I like to provide my students with ‘maps’ of the NT books that we look at, giving an overview of the content, as it’s arranged in the book. So a couple of posts ago, I showed my current map of the book of James. But when it comes to 1 John, this sort of approach seems less fruitful, as the nature of the rhetoric doesn’t allow for a neat linear presentation. Though various structures of 1 John have been offered (perhaps most famously that of Law, who sees the book as progressing in three cycles), every attempt seems to come with some drawbacks.
So I Howard Marshall says (1978:26):
it seems preferable to regard the Epistle as being composed of a series of connected paragraphs whose relation to one another is governed by association of ideas rather than by a logical plan. this does not mean that John is illogical, but rather that his Epistle is not meant to be divided into large sections on a logical basis.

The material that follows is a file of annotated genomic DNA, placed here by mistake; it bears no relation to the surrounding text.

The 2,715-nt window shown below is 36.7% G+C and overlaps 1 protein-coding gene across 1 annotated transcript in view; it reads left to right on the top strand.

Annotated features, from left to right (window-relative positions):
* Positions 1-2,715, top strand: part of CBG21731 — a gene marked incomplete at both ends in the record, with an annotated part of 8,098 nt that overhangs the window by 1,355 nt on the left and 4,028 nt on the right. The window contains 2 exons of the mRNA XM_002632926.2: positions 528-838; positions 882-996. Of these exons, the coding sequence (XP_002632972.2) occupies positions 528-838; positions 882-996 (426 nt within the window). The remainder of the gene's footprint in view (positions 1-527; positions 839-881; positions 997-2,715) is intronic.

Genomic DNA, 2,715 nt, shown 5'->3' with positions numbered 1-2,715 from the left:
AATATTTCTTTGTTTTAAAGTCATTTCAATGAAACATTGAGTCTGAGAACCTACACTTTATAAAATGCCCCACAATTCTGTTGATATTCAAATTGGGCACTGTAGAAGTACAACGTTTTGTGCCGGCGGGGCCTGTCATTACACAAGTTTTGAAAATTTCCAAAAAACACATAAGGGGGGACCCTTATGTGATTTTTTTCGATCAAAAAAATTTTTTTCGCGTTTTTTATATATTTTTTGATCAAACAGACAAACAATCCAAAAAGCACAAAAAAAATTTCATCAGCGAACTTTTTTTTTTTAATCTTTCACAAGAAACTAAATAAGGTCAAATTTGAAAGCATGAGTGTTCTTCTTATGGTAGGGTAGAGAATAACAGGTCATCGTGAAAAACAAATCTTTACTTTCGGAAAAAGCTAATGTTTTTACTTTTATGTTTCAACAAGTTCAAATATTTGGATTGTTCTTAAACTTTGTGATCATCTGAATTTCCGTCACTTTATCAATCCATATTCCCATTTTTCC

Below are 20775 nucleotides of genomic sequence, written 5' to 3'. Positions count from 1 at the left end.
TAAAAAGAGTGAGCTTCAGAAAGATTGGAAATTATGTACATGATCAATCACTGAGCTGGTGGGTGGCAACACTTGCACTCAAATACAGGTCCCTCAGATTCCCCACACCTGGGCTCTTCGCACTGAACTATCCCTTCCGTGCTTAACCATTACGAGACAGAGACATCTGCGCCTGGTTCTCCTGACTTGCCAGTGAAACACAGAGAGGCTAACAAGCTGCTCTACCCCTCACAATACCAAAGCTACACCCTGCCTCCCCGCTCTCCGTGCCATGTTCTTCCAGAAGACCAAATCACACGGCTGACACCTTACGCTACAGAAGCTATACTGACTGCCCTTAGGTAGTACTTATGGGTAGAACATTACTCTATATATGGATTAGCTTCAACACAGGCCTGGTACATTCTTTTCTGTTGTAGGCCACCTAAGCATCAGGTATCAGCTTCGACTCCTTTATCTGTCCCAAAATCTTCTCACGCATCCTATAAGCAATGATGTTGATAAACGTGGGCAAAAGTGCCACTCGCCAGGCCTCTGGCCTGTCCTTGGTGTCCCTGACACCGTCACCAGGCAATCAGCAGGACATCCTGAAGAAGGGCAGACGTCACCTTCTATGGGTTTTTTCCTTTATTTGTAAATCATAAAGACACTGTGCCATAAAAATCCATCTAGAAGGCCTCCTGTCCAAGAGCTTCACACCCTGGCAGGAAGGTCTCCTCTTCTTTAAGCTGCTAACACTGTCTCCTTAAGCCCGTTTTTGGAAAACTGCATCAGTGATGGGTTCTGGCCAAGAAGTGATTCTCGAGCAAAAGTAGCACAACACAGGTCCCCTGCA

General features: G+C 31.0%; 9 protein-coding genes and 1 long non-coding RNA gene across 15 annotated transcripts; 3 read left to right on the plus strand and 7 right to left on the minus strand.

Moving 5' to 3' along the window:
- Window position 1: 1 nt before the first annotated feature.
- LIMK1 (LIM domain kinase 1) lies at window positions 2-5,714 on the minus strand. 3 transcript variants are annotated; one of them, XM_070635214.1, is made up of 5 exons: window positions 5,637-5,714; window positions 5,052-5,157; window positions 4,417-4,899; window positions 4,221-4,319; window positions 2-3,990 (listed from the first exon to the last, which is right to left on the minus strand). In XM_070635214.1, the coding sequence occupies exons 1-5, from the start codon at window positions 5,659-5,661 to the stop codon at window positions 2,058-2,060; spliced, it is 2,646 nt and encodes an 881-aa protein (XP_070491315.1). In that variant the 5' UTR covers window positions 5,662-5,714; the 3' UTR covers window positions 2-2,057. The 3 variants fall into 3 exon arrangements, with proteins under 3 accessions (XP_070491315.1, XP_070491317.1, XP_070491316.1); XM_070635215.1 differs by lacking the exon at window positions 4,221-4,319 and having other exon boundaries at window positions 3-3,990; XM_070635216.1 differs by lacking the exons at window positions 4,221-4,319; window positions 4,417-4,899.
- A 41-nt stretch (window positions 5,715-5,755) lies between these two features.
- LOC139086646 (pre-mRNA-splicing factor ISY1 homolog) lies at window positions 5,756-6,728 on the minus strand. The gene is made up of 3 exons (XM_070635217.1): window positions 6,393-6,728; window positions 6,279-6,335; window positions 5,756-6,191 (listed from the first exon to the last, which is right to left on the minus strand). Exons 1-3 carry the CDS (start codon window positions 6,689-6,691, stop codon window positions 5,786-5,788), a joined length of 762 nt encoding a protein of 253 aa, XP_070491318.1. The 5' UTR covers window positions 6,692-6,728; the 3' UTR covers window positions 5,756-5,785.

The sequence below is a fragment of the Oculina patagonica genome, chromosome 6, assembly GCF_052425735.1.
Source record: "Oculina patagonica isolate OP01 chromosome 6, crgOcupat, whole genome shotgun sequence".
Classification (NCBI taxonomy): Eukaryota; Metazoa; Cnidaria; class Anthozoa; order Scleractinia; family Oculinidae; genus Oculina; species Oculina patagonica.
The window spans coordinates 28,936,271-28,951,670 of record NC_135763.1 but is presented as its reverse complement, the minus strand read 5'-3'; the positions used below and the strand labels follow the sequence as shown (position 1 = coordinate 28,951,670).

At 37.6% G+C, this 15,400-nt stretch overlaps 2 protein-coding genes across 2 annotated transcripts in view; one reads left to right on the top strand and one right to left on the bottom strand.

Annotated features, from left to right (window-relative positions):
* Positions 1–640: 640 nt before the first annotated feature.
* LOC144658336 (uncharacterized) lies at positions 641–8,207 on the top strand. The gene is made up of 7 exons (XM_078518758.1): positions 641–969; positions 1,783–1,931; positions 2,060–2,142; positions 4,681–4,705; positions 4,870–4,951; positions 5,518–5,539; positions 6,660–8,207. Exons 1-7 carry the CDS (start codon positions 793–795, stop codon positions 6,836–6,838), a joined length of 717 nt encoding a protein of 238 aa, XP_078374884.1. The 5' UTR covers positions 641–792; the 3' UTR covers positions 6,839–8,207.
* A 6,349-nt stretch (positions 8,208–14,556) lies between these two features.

Colin Kruse similarly concludes (2000:31):
As a piece of epideictic rhetoric, 1 John, not surprisingly, lacks a clear structure. Instead it revisits the same themes over and over, each time amplifying them further. For this reason commentators have great difficulty describing the structure of the letter. Frequently one reads comments about the repetitive nature of the letter and its spiralling structure.
With this letter, then, I’ve found it more helpful to offer a conceptual map, rather than an overview of the arrangement of the book’s content. This conceptual map identifies the key characters, and illustrates the part they play in the letter: